Directions: Olsen Barn Meadow is on the east side of Chester, across the street from the Bidwell House. There is a good turnout from Highway 36 with ample parking when there isn’t snow. Look for the large ranch-style wooden gate and walk towards the barn.
Mountain Meadows Gateway Preserve near Westwood
With the help of generous donors, in 2018 FRLT purchased this 8-acre property as a connective land bridge and "gateway" to the north shore of the recently conserved Mountain Meadows Reservoir, owned by Pacific Gas and Electric, with walking access from the town of Westwood. Prior to this purchase, there was limited legal public access to the Mountain Meadows Reservoir. Snow is covering the property at this time. It is a great place to ski and snowshoe and it is also an excellent place to birdwatch with large willow stands and Robbers Creek flowing through the wetland and meadow property. Travel southward from Delwood Street and you will find sweeping vistas of Keddie Ridge, the shoreline of the Mountain Meadows Reservoir, and Lassen Peak. As the newest of the FRLT preserves, we plan to improve the parking area, install benches and signs, and generally make the property more accessible in the next two years.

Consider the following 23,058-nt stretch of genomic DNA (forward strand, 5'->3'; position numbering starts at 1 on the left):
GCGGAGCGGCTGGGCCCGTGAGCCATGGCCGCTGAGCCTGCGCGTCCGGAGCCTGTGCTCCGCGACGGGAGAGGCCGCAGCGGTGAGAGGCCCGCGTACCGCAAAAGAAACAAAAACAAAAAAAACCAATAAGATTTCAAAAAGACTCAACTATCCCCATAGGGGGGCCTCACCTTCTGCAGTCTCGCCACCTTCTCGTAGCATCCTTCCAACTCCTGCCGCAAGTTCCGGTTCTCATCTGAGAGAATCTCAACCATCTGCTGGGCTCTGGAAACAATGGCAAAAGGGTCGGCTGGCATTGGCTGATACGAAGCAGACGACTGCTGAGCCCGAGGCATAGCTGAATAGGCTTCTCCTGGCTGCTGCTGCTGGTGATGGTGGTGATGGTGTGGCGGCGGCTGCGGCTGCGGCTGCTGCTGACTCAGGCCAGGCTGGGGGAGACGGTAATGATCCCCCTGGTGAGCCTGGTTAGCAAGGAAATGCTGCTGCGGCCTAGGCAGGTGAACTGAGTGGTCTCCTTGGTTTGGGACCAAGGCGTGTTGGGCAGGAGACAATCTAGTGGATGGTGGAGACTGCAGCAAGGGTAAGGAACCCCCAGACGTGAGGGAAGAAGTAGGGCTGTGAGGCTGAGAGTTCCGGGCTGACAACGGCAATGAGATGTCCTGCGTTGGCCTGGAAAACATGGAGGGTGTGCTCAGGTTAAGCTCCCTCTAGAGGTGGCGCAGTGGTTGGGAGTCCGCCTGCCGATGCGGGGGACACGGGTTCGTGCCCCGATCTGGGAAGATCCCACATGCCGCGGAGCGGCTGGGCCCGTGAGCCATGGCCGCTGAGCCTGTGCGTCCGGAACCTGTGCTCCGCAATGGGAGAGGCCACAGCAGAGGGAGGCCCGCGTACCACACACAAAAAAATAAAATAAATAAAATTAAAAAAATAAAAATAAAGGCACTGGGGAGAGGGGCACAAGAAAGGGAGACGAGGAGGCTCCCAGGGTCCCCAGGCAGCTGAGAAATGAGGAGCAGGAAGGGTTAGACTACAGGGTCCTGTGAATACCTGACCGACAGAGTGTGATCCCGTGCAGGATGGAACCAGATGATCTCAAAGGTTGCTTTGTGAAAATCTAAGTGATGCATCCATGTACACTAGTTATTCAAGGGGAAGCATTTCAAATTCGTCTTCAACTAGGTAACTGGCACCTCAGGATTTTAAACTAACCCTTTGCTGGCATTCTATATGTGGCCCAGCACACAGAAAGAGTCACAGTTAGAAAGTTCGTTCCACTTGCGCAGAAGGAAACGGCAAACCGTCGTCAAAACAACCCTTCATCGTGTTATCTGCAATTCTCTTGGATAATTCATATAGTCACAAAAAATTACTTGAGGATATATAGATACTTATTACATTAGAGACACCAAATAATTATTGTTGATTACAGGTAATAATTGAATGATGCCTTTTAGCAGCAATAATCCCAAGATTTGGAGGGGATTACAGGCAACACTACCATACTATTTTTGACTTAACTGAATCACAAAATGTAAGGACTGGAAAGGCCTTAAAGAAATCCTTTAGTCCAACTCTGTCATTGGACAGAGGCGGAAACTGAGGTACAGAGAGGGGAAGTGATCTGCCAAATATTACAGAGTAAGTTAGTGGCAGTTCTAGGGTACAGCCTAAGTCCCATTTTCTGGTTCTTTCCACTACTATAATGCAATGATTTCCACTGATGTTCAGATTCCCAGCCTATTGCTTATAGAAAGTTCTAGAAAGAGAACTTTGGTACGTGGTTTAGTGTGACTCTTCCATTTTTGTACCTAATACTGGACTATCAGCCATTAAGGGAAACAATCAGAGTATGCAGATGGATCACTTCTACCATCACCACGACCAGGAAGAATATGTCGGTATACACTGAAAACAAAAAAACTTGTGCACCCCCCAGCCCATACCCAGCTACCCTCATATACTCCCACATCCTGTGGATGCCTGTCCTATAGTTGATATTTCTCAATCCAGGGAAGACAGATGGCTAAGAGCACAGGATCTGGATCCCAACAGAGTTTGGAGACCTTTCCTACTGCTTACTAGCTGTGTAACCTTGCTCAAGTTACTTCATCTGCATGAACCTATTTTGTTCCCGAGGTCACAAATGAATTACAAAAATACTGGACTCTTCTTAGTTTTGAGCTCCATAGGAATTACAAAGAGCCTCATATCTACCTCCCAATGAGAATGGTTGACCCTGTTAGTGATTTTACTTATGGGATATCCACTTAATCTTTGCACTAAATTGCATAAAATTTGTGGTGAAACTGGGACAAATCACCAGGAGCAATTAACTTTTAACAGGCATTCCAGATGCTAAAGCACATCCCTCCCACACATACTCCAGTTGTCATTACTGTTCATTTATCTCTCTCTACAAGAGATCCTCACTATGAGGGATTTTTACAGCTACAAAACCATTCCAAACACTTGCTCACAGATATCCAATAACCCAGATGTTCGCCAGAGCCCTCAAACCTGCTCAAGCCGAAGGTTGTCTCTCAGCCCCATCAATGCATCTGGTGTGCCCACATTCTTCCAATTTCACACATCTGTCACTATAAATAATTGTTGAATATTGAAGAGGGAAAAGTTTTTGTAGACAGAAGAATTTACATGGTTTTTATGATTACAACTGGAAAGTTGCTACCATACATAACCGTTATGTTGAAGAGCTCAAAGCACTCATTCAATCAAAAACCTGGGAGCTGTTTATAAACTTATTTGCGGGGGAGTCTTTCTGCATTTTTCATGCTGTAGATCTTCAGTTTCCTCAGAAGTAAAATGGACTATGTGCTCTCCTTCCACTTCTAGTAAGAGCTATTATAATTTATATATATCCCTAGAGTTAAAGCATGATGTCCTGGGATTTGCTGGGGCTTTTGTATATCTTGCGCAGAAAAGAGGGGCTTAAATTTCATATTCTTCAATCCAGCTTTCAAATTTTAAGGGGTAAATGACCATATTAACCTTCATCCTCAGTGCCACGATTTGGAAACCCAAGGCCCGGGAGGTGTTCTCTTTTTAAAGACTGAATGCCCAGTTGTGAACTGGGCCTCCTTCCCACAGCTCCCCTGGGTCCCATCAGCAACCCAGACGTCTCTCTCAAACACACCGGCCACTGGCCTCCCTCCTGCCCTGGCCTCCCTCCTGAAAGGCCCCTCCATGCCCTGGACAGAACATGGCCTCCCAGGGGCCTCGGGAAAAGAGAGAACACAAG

Directions: To access the property, travel to Westwood. Find Delwood Street and follow it south. After crossing the Railroad Tracks, follow the dirt road approximately ¼ mile south and look for the gate on your right. If the gate is locked, park in front of the gate and walk onto the property. A second gate can be found at the cul-de-sac at the end of Delwood Street. The gates to the property are the ones that are bright silver and newer.
Photos: (1) Leonhardt Ranch by Katie Bagby, (2) Maddalena Property by Liz Fairchild, (3) Olsen Barn Meadow by Betty Bishop, (4) Mountain Meadows Gateway by Nils Lunder.